Be forewarned: Fans of ABBA will be dancing in their seats (and they were during the screening I attended) and singing and clapping along to the ABBA hits in the movie, including “Super Trouper,” “The Winner Takes It All” and more.
“Mamma Mia! Here We Go Again” is clearly a “chick flick.” If you’re a fan of ABBA, Amanda Seyfried, feel-good summer movie entertainment, and the original “Mamma Mia!” movie, you should consider going again to this movie musical.
“Mamma Mia!” Here We Go Again,” MPAA Rated PG-13 (Parents Strongly Cautioned Some material may be inappropriate for children under 13. Parents are urged to be cautious. Some material may be inappropriate for pre-teenagers.) for some suggestive material. Genre: Musical, Comedy. Run time: 1 hr., 54 mins. Distributed by Universal Pictures.
Credit Readers Anonymous: In “Mamma Mia!” Here We Go Again,” Benny Andersson, an original member of ABBA, plays piano in the “Waterloo” number. Björn Ulvaeus, another ABBA member, has a cameo in the “When I Kissed the Teacher” number. Omid Djalili. who plays a Greek passport official, has a humorous scene singing “Take a Chance on Me” at the very end of the credits.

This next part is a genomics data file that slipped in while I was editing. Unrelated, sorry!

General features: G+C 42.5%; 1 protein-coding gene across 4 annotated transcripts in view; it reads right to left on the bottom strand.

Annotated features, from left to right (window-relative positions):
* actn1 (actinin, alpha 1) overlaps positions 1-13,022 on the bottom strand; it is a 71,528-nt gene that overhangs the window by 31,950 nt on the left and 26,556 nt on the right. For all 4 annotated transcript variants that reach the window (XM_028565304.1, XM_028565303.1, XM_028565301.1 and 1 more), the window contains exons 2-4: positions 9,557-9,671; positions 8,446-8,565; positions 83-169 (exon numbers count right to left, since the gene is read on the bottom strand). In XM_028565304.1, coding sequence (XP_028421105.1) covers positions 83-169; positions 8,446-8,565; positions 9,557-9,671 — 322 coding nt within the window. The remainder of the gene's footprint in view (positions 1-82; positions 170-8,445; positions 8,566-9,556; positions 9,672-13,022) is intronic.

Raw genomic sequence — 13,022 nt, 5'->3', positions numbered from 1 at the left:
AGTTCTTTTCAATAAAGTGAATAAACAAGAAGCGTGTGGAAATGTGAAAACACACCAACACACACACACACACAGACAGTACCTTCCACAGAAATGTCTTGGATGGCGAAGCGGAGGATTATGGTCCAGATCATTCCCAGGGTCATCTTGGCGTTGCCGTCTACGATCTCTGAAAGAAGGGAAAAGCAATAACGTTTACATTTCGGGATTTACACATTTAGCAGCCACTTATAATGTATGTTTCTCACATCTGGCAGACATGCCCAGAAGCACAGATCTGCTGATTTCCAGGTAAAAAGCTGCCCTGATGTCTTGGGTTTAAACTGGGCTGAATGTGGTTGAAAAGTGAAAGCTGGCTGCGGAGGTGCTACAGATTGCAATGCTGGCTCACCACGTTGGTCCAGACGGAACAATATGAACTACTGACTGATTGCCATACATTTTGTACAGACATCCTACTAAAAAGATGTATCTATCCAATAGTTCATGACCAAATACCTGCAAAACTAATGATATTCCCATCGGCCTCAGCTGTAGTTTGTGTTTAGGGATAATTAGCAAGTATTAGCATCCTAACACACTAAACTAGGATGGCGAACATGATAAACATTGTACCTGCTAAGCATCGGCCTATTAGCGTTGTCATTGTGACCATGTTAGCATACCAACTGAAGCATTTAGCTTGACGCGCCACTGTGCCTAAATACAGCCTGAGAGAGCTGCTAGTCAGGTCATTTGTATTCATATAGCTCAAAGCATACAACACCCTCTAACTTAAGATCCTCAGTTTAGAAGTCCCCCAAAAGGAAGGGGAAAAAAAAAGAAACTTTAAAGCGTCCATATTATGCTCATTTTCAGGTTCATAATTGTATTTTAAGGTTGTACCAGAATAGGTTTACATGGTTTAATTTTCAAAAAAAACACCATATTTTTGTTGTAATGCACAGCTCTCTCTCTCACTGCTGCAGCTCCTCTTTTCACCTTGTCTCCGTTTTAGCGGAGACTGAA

Box Office, July 27: “Mission: Impossible — Fallout” opened at No. 1 with a best-of-franchise $61.5 million, as “Mamma Mia! Here We Go Again” stayed at No. 2 with $15 million, $70.4 million, two weeks, and “The Equalizer 2,” dropped two places to No. 3 with $14 million, $64.2 million, two weeks.